This ends the Crusades for Dante, and players see a cinematic of Dante returning home, with his new found weapon, only to find his beloved Beatrice in the backyard with a sword through her stomach. Dante runs to his love, and spreads her lips apart. A white substance comes from her mouth, and changes into the shape of Beatrice. Beatrice explains that she told him that Dante would come back for her, but before Beatrice can explain who him is a dark spirit appears behind her, and drags her away from Dante. The cinematic ends, and the player takes control of Dante from the backyard as he battles his way through the cemetery and to the church with style and power. Once reaching the church, you see a green liquid in a fountain by the doors. This green liquid is a type of health potion for Dante. After the player regains his health, Dante enters the church and sees Beatrice being tortured by evil spirits on the altar. Dante runs to his love, Beatrice turns to him and asks why did Dante break his vow? Dante cannot respond before Lucifer drags her to Hell. All that remains on the altar is a white imprint of a cross. Dante removes a cross from his pocket, a gift from Beatrice as told in a quick flashback, and places it on the imprint. The cross suddenly begins to glow white, and is given special powers. Which is great because as soon as the cinematic ends flying minions appear, and the player learns that the cross is in fact a range weapon that shoots off a white substance known as ?Divine Energy?. After destroying the flying minions Dante learns another unique ability of his scythe. The scythe can pull in minions which gives the player the choice to either absolve the minion or punish the minion. Punishing the minion leads to an awesome death scene, but also causes Dante to gain Unholy experience points. These Unholy experience points can be used to buy upgrades for your scythe, while absolving the minions leads to an exorcism like scene and gives the player Holy experience points. With Holy points Dante can buy upgrades to his cross.

After killing the minions in the altar room, Dante continues his search further into the church where he slaughters more and more minions until he finally reaches Hell's Gates. At Hell's Gates Dante finds the Roman poet Virgil. Virgil quickly explains to him that Beatrice pleaded with Virgil to help Dante save her. Obviously Virgil must have agreed because he gives Dante a new ability, Magic (who would've guessed?)! It's a simple ice attack, and will help the player because just as the brief conversation between Dante and Virgil ends more minions appear. After the player puts his new magic ability to the test, a huge Hell's Beast breaks down a wall. Hell's Beasts are sort of like a mini-boss, except Dante doesn't kill them he simply attacks them enough until he can pull himself up using his scythe to take out the rider, which includes a few quicktime sequences, after taking control of the beast more minions appear. But seeing as now you're controlling a huge monster these minions take no time at all to wipe out. After wiping out the last of the minions in front of Hell's Gate Dante leads the beast to the gate where he pulls it open, thus ending the demo.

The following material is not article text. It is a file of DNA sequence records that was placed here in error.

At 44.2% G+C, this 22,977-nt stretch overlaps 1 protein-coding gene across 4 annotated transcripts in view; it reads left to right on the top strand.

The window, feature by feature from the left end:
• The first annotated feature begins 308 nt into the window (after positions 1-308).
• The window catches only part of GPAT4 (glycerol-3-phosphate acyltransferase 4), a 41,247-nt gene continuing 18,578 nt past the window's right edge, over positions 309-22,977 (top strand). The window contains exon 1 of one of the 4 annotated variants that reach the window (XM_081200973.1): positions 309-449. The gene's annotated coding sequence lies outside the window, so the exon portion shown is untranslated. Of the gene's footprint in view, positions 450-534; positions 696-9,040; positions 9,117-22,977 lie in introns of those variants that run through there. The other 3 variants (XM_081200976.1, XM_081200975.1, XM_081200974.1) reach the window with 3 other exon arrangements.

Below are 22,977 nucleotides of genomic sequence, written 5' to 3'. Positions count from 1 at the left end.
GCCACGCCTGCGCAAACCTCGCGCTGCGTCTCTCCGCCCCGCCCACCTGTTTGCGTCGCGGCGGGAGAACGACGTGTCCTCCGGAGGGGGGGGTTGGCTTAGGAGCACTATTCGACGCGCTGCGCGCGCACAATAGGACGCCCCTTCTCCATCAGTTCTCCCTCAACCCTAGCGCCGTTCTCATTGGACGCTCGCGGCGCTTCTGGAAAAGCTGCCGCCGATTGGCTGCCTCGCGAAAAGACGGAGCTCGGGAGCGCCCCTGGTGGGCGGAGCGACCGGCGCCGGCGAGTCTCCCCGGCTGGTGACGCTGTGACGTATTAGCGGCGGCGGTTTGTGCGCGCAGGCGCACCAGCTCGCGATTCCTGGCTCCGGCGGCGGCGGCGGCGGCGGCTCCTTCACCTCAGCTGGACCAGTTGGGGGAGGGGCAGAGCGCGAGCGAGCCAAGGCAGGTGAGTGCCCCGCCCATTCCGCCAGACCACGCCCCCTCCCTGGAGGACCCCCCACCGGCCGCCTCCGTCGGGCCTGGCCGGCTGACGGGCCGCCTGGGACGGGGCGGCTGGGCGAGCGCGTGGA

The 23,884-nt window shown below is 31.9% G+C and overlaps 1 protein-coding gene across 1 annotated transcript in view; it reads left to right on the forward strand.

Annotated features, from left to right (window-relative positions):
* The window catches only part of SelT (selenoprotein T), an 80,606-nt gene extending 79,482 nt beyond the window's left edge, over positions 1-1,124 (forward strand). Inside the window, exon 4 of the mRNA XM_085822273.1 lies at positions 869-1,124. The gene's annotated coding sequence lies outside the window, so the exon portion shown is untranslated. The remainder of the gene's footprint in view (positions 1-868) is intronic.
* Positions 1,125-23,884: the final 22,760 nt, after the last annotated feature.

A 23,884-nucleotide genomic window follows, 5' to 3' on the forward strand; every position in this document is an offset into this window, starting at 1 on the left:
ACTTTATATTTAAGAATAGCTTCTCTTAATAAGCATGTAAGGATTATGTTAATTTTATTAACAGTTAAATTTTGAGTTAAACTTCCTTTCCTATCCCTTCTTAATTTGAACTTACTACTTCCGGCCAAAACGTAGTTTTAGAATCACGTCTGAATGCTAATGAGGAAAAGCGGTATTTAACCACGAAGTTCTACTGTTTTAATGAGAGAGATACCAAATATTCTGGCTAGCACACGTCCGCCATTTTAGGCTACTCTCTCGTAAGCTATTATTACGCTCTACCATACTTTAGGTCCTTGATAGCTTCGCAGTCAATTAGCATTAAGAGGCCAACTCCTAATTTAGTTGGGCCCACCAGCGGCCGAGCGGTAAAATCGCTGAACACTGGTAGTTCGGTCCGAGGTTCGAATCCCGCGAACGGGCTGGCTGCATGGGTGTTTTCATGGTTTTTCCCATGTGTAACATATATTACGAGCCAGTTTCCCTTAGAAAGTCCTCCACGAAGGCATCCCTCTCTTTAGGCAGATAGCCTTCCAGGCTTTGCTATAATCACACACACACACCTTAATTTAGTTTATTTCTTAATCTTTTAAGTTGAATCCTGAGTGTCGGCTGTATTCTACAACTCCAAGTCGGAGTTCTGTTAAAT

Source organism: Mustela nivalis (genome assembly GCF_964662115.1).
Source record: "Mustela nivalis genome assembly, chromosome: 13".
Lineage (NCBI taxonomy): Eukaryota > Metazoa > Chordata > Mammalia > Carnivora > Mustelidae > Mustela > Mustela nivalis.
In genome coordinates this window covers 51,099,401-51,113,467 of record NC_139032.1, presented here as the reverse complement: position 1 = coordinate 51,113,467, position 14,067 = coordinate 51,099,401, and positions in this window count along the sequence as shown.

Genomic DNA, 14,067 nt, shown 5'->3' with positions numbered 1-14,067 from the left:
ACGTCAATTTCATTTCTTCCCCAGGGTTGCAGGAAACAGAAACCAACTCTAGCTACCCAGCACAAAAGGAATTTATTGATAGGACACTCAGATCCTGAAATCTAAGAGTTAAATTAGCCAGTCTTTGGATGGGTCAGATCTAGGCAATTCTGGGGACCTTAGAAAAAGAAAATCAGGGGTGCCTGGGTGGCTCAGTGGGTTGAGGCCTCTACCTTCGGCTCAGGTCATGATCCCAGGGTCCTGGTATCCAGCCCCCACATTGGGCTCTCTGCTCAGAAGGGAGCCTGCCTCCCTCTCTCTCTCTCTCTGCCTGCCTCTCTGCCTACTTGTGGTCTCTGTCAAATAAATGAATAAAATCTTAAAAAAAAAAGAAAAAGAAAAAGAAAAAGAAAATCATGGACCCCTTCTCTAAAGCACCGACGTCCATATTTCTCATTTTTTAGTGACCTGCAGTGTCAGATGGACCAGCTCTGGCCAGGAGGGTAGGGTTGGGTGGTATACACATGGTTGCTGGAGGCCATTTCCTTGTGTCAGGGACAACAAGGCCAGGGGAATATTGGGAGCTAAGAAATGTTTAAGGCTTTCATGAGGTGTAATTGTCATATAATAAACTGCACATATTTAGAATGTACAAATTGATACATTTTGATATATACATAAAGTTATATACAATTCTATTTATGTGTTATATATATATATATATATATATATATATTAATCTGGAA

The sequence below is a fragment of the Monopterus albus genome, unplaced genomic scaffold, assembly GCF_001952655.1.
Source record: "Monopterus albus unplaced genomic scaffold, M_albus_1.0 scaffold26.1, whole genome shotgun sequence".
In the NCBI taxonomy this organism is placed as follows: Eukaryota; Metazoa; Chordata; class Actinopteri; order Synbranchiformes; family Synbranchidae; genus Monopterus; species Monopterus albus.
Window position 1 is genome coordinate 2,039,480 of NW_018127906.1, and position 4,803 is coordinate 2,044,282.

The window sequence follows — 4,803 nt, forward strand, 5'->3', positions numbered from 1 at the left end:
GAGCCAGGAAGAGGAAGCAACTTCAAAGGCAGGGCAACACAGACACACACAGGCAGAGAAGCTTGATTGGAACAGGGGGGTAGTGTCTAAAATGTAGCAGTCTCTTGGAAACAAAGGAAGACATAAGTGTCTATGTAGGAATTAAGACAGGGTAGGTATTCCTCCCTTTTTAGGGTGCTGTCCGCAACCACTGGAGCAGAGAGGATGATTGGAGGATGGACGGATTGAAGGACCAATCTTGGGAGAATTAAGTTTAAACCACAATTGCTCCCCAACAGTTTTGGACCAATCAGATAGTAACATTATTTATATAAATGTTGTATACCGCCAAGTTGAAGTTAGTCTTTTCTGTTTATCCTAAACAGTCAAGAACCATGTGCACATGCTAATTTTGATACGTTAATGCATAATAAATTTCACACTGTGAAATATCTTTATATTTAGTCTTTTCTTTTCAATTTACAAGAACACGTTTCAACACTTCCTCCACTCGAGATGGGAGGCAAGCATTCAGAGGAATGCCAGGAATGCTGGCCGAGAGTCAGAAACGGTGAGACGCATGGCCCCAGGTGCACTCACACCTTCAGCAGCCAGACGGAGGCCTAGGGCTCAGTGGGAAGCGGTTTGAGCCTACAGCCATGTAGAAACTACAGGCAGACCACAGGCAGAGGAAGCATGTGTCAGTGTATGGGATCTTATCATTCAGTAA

Final Thoughts
For the short time I played the game, I was completely wrapped in it. The gameplay is very familiar, but this adds somewhat to what I enjoyed about it. It felt like I couldn't die (though I did once, and the cool thing about dying is the player sees a quote from Dante Aligiheri's Divine Comedy). I also loved that even though I only played the game for around 20-25 minutes I was already putting 100+ combos together. The soundtrack also adds to the magic of the game, the music seems to match the exact action taking place on the screen. Frantic strings and choir? Yes please. Dante's Inferno seems to be a very promising game, and it releases in just over a month.